Woodlawn Cemetery, 4199 Webster Ave, Bronx, NY 10470
James Jewett Stillman (June 9, 1850 – March 15, 1918) was an American businessman who invested in land, banking, and railroads in New York, Texas, and Mexico. He was chairman of the board of directors of the National City Bank. He forged alliances with the Rockefeller family, Standard Oil and Kuhn, Loeb & Co. to lay a foundation that made it, arguably, "the greatest bank in the Western Hemisphere."  He engaged in an expansion policy that made National City the largest bank in the United States by 1894, the first to open foreign branches, and a leader in foreign exchange. By 1902, the bank was able to pay any sum of money to any city in the world within 24 hours. He was worth approximately $77 million at the time of his death in 1909, making him one of the wealthiest people in the country at the time.
Stillman was born on June 9, 1850 to Charles Stillman (1810–1875) and Elizabeth Pamela Goodrich in Brownsville, Texas, a town founded by his father. Both of his parents were born in Wethersfield, Connecticut. Charles Stillman had significant business interests which James acquired in 1872. He expanded those to control of sixteen Texas banks and a significant land holdings in the Rio Grande Valley, particularly Corpus Christi and Kerrville, Texas.
Along with W. Averell Harriman, Jacob Henry Schiff and William Rockefeller, he controlled the most important Texas railroads (including the Texas and Pacific Railway, the Southern Pacific Railroad, the International-Great Northern Railroad, the Union Pacific Southern Railway, the St. Louis, Brownsville and Mexico Railway, and the Mexican National Railroad).
In 1876, Stillman supported Porfirio Díaz's overthrow of the government of Mexico by the Revolution of Tuxtepec.
He was chairman of the board of directors of the National City Bank and retired in 1908.
He died on March 15, 1918 at his home on 9 East 72nd Street in Manhattan, New York. His funeral was at St. Bartholomew's Episcopal Church, New York.
He married Sarah Elizabeth Rumrill (1855–1925). Together they had:
Stillman was an intimate friends of James O. Bloss and John William Sterling. After the death of James Gordon Bennett Jr. it was learned by the administrators of his estate that he had appointed Stillman one of the administrators and trustees. Stillman had little or no opportunity to act under the authority of Bennett's will, as he died a few weeks after Bennett's death. Stillman named Sterling one of his executors. Sterling could hardly have begun his duties under Stillman's will when he too died suddenly. The Bennett estate, the Stillman estate and the Sterling estate totaled about $76,000,000. After Sterling's death it was learned that he had appointed his long time intimate companion, Bloss, one of the executors. And a few weeks after Sterling's death, Bloss died.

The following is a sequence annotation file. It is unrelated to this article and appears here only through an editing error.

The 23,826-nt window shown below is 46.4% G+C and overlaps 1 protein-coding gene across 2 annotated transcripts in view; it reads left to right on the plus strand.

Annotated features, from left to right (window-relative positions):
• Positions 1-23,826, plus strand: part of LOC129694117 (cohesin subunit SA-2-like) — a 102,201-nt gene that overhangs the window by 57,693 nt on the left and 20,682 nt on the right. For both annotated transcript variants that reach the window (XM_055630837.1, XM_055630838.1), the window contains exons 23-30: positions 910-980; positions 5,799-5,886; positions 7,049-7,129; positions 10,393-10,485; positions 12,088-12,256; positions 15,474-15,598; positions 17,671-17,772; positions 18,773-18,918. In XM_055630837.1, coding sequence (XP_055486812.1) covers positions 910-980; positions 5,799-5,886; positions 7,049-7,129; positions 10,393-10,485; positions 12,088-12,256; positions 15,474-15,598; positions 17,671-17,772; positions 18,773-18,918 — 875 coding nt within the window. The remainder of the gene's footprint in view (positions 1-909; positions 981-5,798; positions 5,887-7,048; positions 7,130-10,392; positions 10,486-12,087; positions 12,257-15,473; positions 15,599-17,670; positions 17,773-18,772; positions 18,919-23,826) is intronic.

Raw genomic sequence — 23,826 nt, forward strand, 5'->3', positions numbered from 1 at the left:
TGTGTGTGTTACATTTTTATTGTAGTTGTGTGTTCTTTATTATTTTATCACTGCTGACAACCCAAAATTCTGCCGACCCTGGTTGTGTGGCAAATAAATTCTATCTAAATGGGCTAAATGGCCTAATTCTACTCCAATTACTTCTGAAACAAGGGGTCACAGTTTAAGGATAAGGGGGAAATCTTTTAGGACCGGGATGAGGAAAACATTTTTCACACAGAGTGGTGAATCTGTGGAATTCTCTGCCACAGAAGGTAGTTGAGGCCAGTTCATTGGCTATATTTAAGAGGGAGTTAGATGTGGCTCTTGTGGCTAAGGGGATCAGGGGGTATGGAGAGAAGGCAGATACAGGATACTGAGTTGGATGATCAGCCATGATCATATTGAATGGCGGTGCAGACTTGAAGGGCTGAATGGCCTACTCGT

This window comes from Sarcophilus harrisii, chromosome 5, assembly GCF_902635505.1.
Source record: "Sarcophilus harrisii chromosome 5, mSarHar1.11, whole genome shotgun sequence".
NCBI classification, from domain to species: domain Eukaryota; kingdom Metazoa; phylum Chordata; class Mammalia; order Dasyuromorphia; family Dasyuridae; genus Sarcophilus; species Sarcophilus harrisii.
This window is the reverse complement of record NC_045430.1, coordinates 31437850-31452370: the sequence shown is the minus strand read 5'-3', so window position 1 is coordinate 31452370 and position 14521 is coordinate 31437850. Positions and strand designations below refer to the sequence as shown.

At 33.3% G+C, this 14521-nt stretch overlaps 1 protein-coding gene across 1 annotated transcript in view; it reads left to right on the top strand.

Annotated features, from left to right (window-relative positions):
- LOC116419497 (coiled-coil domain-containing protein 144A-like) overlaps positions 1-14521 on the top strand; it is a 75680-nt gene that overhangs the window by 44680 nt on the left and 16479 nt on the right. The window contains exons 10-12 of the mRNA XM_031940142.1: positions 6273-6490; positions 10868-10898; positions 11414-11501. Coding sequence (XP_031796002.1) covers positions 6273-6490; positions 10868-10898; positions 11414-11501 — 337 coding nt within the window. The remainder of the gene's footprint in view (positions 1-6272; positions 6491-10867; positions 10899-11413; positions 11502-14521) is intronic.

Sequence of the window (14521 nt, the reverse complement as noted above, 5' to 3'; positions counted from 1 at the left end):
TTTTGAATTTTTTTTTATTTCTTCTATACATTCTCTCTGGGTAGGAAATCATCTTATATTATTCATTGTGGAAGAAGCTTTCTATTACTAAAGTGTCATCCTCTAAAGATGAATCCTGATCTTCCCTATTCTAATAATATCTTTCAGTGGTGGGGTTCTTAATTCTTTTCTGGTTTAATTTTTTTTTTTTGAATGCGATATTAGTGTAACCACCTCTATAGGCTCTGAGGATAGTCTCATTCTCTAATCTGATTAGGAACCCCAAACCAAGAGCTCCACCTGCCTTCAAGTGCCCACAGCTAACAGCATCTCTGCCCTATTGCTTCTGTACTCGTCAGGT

His grandchildren included Godfrey Stillman Rockefeller (1899–1983), a financier, and James Stillman Rockefeller (1902–2004), who married Nancy Carnegie (died 1994), grandniece of Andrew Carnegie. James also served as president of National City from 1952 to 1959 and was chairman from 1959 to 1967. His great-grandson is the director, and Academy Award nominee, Whit Stillman (born 1952).
In 1928, the C.O. Stillman was named in his honor. At the time, it was the largest oil tanker in the World. Stillman is considered to have been one of the 100 wealthiest Americans, having left an enormous fortune.
James Stillman, Chairman of the Board of Directors of the National City Bank, the Presidency of which he resigned in 1908, when he was succeeded by Frank A. Vanderlip, died suddenly yesterday afternoon at 5:30 O'clock at his home, 9 East Seventy-second Street. ...
Funeral services for James Stillman, Chairman of the Board of Directors of the National City Bank, who died at his home, 9 East Seventy-second Street, on Friday, will be held tomorrow morning at 10 o'clock at St. Bartholomew's Church, Madison Avenue and Fortyfourth Street.
James Stillman Rockefeller, who helped capture an Olympic rowing title for the United States before a banking career with a company that eventually become Citigroup, died yesterday at his home in Greenwich, Conn., his family announced. He was 102. ...